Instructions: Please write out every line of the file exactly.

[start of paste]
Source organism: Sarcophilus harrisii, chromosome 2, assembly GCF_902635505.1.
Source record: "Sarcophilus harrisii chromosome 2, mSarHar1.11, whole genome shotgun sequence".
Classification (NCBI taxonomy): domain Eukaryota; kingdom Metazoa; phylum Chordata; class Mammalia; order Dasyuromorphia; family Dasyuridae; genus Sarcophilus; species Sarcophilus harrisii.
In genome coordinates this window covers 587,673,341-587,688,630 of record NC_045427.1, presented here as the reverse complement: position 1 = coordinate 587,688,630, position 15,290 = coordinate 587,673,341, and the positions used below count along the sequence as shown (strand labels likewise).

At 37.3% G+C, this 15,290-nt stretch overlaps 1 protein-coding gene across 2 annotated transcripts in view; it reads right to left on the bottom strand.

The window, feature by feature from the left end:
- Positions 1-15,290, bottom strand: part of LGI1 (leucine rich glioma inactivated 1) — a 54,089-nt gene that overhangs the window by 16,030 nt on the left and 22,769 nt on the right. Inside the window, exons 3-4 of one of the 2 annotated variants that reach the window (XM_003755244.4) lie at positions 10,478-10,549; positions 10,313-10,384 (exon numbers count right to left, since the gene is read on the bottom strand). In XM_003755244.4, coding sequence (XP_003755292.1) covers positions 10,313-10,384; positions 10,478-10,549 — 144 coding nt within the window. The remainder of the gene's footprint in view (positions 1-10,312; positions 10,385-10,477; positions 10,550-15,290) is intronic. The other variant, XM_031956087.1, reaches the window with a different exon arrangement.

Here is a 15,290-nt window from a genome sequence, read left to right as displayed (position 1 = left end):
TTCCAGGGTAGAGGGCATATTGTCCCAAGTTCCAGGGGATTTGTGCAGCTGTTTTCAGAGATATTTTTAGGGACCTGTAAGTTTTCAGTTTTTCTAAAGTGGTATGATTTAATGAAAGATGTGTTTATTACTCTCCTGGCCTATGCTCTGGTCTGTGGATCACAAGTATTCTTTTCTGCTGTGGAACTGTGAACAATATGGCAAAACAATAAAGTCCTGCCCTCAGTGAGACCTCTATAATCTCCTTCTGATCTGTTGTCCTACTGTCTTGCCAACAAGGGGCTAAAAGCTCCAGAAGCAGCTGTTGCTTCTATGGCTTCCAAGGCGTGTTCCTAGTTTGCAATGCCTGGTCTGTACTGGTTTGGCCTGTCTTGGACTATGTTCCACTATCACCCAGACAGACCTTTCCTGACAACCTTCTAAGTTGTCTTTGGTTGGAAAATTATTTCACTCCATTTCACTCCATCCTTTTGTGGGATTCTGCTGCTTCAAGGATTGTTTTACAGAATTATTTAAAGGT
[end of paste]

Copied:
Source organism: Sarcophilus harrisii, chromosome 2, assembly GCF_902635505.1.
Source record: "Sarcophilus harrisii chromosome 2, mSarHar1.11, whole genome shotgun sequence".
Classification (NCBI taxonomy): domain Eukaryota; kingdom Metazoa; phylum Chordata; class Mammalia; order Dasyuromorphia; family Dasyuridae; genus Sarcophilus; species Sarcophilus harrisii.
In genome coordinates this window covers 587,673,341-587,688,630 of record NC_045427.1, presented here as the reverse complement: position 1 = coordinate 587,688,630, position 15,290 = coordinate 587,673,341, and the positions used below count along the sequence as shown (strand labels likewise).

At 37.3% G+C, this 15,290-nt stretch overlaps 1 protein-coding gene across 2 annotated transcripts in view; it reads right to left on the bottom strand.

The window, feature by feature from the left end:
- Positions 1-15,290, bottom strand: part of LGI1 (leucine rich glioma inactivated 1) — a 54,089-nt gene that overhangs the window by 16,030 nt on the left and 22,769 nt on the right. Inside the window, exons 3-4 of one of the 2 annotated variants that reach the window (XM_003755244.4) lie at positions 10,478-10,549; positions 10,313-10,384 (exon numbers count right to left, since the gene is read on the bottom strand). In XM_003755244.4, coding sequence (XP_003755292.1) covers positions 10,313-10,384; positions 10,478-10,549 — 144 coding nt within the window. The remainder of the gene's footprint in view (positions 1-10,312; positions 10,385-10,477; positions 10,550-15,290) is intronic. The other variant, XM_031956087.1, reaches the window with a different exon arrangement.

Here is a 15,290-nt window from a genome sequence, read left to right as displayed (position 1 = left end):
TTCCAGGGTAGAGGGCATATTGTCCCAAGTTCCAGGGGATTTGTGCAGCTGTTTTCAGAGATATTTTTAGGGACCTGTAAGTTTTCAGTTTTTCTAAAGTGGTATGATTTAATGAAAGATGTGTTTATTACTCTCCTGGCCTATGCTCTGGTCTGTGGATCACAAGTATTCTTTTCTGCTGTGGAACTGTGAACAATATGGCAAAACAATAAAGTCCTGCCCTCAGTGAGACCTCTATAATCTCCTTCTGATCTGTTGTCCTACTGTCTTGCCAACAAGGGGCTAAAAGCTCCAGAAGCAGCTGTTGCTTCTATGGCTTCCAAGGCGTGTTCCTAGTTTGCAATGCCTGGTCTGTACTGGTTTGGCCTGTCTTGGACTATGTTCCACTATCACCCAGACAGACCTTTCCTGACAACCTTCTAAGTTGTCTTTGGTTGGAAAATTATTTCACTCCATTTCACTCCATCCTTTTGTGGGATTCTGCTGCTTCAAGGATTGTTTTACAGAATTATTTAAAGGT